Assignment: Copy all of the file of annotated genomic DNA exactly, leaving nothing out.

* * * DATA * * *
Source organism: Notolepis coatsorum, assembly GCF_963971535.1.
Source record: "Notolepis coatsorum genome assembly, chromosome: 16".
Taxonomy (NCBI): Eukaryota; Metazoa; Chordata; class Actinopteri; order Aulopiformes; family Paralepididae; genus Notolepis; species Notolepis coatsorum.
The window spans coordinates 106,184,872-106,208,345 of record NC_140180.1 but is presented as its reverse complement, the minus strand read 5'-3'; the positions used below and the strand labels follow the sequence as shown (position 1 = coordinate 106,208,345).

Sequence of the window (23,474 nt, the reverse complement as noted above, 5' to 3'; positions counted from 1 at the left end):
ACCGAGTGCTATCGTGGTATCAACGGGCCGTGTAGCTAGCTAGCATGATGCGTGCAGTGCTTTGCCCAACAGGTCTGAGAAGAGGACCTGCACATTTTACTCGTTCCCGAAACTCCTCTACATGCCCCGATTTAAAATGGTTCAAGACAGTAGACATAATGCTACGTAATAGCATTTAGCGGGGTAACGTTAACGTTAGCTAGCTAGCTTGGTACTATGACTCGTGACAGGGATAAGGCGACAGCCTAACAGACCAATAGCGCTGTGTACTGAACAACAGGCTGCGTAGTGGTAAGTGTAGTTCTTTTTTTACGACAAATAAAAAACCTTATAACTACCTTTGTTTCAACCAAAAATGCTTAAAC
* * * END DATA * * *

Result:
Source organism: Notolepis coatsorum, assembly GCF_963971535.1.
Source record: "Notolepis coatsorum genome assembly, chromosome: 16".
Taxonomy (NCBI): Eukaryota; Metazoa; Chordata; class Actinopteri; order Aulopiformes; family Paralepididae; genus Notolepis; species Notolepis coatsorum.
The window spans coordinates 106,184,872-106,208,345 of record NC_140180.1 but is presented as its reverse complement, the minus strand read 5'-3'; the positions used below and the strand labels follow the sequence as shown (position 1 = coordinate 106,208,345).

Sequence of the window (23,474 nt, the reverse complement as noted above, 5' to 3'; positions counted from 1 at the left end):
ACCGAGTGCTATCGTGGTATCAACGGGCCGTGTAGCTAGCTAGCATGATGCGTGCAGTGCTTTGCCCAACAGGTCTGAGAAGAGGACCTGCACATTTTACTCGTTCCCGAAACTCCTCTACATGCCCCGATTTAAAATGGTTCAAGACAGTAGACATAATGCTACGTAATAGCATTTAGCGGGGTAACGTTAACGTTAGCTAGCTAGCTTGGTACTATGACTCGTGACAGGGATAAGGCGACAGCCTAACAGACCAATAGCGCTGTGTACTGAACAACAGGCTGCGTAGTGGTAAGTGTAGTTCTTTTTTTACGACAAATAAAAAACCTTATAACTACCTTTGTTTCAACCAAAAATGCTTAAAC